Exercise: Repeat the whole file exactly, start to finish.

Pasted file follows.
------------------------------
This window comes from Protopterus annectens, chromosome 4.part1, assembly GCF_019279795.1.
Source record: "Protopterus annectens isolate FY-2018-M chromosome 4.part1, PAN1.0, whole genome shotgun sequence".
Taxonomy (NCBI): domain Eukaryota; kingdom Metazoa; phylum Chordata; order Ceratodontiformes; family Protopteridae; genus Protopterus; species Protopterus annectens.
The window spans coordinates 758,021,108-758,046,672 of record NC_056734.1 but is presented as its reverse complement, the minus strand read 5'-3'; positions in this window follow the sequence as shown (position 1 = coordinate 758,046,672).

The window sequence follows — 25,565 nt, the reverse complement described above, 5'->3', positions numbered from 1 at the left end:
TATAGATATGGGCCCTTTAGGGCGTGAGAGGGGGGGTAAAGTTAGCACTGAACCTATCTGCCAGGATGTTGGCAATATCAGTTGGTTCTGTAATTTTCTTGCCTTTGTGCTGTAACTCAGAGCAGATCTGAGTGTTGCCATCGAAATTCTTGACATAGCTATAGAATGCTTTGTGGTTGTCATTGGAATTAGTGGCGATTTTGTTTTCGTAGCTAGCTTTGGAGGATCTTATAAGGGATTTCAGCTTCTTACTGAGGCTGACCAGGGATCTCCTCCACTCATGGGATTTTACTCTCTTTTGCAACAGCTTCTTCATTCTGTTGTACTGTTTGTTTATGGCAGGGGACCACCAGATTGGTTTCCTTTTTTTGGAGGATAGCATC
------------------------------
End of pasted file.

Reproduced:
This window comes from Protopterus annectens, chromosome 4.part1, assembly GCF_019279795.1.
Source record: "Protopterus annectens isolate FY-2018-M chromosome 4.part1, PAN1.0, whole genome shotgun sequence".
Taxonomy (NCBI): domain Eukaryota; kingdom Metazoa; phylum Chordata; order Ceratodontiformes; family Protopteridae; genus Protopterus; species Protopterus annectens.
The window spans coordinates 758,021,108-758,046,672 of record NC_056734.1 but is presented as its reverse complement, the minus strand read 5'-3'; positions in this window follow the sequence as shown (position 1 = coordinate 758,046,672).

The window sequence follows — 25,565 nt, the reverse complement described above, 5'->3', positions numbered from 1 at the left end:
TATAGATATGGGCCCTTTAGGGCGTGAGAGGGGGGGTAAAGTTAGCACTGAACCTATCTGCCAGGATGTTGGCAATATCAGTTGGTTCTGTAATTTTCTTGCCTTTGTGCTGTAACTCAGAGCAGATCTGAGTGTTGCCATCGAAATTCTTGACATAGCTATAGAATGCTTTGTGGTTGTCATTGGAATTAGTGGCGATTTTGTTTTCGTAGCTAGCTTTGGAGGATCTTATAAGGGATTTCAGCTTCTTACTGAGGCTGACCAGGGATCTCCTCCACTCATGGGATTTTACTCTCTTTTGCAACAGCTTCTTCATTCTGTTGTACTGTTTGTTTATGGCAGGGGACCACCAGATTGGTTTCCTTTTTTTGGAGGATAGCATC